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Pinsent Curtis has won a beauty parade for MG Rover's trademark portfolio and infringement work, ending the car manufacturer's relationship with Martineau Johnson.
In-house lawyer Natalie Atkins, who manages trademark and patents work, looked at six firms before choosing Pinsents and local patent agency Anthony Cundy & Co.
Atkins says: "I wanted to get all of my trademark advice from one firm. While we've been very happy with Martineau Johnson, it continues to advise BMW on licensing, so there's the possibility of conflict in the future."
Pinsents Birmingham intellectual property partner and motor industry specialist Marie McMorrow, who leads the team instructed by Rover, has a longstanding relationship with the car dealer, first advising it on anti-counterfeiting matters while at Wragges several years ago. She took the work to Martineau Johnson before joining Pinsents in 1995.
Atkins says the one-stop shop offered by McMorrow was key to her decision to appoint the firm. Pinsents is virtually unique in having an integrated trademark and portfolio management service, with its own trademark attorneys.
Atkins says: "It was a difficult decision, but certainly on the trademark side Marie and her team came out a reasonably long way ahead of anyone else."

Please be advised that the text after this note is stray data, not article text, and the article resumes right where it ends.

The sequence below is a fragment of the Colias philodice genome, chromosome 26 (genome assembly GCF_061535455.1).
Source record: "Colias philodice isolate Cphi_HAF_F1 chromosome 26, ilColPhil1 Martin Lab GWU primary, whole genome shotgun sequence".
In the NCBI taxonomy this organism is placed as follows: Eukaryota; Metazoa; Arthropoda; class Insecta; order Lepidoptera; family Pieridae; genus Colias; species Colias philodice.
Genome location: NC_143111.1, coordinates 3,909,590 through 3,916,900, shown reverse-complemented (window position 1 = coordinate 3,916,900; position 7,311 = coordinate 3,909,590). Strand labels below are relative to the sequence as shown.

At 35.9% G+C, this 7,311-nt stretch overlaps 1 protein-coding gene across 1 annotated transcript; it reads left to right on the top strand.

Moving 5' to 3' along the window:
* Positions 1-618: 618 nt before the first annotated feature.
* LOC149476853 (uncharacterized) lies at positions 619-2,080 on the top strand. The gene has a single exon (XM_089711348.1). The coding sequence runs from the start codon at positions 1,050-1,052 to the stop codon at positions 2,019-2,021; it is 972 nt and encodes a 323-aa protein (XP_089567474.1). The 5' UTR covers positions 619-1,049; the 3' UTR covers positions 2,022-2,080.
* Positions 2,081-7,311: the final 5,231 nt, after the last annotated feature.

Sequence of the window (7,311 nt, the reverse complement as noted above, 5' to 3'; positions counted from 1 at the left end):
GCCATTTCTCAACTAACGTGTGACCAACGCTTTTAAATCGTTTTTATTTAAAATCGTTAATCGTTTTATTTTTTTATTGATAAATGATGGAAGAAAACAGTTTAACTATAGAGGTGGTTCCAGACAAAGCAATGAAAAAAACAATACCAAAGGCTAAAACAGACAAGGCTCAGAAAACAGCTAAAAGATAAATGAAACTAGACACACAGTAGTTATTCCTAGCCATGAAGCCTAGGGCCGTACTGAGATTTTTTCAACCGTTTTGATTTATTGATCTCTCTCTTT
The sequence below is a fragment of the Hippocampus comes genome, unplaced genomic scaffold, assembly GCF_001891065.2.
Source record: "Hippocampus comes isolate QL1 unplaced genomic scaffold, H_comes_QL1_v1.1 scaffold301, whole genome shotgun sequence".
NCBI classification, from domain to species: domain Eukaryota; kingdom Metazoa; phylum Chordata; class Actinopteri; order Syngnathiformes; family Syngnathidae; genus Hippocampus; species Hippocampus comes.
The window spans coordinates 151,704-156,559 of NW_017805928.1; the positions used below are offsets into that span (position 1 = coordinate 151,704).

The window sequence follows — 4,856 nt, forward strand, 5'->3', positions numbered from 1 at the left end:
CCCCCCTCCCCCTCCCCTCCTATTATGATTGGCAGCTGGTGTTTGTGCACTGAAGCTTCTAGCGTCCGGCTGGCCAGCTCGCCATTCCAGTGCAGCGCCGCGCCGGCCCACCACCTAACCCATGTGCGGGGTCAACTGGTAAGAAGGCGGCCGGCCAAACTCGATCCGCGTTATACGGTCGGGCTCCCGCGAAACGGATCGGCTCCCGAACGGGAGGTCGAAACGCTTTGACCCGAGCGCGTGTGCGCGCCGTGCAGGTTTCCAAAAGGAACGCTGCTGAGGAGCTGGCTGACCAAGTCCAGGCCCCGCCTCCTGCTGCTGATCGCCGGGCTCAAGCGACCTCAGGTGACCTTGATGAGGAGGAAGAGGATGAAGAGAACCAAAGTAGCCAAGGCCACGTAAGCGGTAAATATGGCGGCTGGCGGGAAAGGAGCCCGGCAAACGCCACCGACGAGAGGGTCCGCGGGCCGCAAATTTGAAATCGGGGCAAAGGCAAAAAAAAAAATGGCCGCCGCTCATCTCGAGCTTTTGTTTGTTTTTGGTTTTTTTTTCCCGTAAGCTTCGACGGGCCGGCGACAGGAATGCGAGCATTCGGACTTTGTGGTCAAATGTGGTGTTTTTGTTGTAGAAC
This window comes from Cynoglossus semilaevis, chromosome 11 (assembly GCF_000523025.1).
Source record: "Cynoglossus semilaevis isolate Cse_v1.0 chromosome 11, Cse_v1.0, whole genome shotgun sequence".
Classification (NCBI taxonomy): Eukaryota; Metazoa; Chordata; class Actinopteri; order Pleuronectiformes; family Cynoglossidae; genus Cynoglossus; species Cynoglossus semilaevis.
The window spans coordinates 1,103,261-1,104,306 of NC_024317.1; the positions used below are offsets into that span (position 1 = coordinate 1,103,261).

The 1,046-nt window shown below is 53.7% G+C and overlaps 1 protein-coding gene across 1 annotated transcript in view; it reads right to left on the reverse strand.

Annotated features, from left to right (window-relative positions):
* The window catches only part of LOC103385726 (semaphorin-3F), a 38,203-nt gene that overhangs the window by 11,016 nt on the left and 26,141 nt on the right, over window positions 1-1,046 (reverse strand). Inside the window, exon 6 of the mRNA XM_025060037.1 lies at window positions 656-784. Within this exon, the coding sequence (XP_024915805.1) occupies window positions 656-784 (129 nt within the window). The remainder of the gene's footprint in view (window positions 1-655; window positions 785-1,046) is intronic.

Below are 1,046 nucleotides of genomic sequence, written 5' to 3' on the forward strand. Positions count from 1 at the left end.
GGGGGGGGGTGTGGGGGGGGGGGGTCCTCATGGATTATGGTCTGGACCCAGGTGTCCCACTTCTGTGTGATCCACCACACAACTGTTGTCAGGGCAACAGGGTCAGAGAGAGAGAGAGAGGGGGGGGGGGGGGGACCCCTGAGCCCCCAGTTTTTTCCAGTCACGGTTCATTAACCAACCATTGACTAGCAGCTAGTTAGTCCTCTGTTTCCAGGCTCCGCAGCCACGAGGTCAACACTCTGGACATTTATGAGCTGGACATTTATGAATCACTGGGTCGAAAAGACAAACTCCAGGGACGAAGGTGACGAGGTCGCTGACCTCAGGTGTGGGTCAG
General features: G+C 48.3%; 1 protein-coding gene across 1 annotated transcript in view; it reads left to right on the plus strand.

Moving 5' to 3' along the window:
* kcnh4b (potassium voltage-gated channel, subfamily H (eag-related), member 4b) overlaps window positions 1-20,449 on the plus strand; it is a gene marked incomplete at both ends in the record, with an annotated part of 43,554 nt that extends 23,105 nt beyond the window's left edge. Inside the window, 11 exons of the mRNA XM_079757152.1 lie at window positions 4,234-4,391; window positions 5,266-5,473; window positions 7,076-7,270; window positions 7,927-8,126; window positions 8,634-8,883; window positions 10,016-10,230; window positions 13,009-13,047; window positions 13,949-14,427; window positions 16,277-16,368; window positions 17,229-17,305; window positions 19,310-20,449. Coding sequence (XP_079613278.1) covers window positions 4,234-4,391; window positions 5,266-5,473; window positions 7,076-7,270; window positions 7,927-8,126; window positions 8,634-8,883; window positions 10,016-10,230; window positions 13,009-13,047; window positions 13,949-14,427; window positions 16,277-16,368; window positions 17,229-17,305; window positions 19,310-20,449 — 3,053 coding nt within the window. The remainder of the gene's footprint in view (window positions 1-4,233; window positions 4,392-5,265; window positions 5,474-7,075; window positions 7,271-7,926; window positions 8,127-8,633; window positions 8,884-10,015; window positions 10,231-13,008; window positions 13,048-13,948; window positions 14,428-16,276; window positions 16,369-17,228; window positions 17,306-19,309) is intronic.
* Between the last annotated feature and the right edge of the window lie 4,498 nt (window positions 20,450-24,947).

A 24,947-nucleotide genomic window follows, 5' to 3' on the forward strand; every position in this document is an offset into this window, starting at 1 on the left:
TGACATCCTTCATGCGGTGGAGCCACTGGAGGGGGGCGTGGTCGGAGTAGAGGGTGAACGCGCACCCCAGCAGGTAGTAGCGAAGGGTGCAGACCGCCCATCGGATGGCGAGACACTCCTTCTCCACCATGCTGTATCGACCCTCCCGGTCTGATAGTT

McMorrow says: "We are absolutely delighted to be working alongside Rover in this important area.
"This key appointment is testimony both to the strength and quality of our IP team, and to our depth of dedicated automotive sector knowledge and experience."
Only regional firms were considered in the beauty parade, in line with the in-house team's commitment to using local expertise. Atkins says: "We wanted to keep it regional. We can get the level of service we want from Birmingham firms."
Rover's trademark department was closed down in November 1999, when all the work went to BMW's own unit in Munich. Martineau Johnson, which Rover had used since the mid-1990s, was then instructed when infringements occured. The files will now be transferred from the Munich offices.
Pinsents will be working closely with Rover in developing and supporting its new MG brand strategy. Atkins says: "Because of the new emphasis that the company is placing on the MG brand, we're keen to stop infringement. Historically, the emphasis has been on the Land Rover and Mini. While MG is a fantastic brand, not much work has been done on it. MG Rover is now keen to raise the profile of the brand, and we'll be looking at how we can work with Pinsents to do that."
The instruction comes six months after Pinsent Curtis was appointed sole adviser on global trademark issues by IT giant Sema.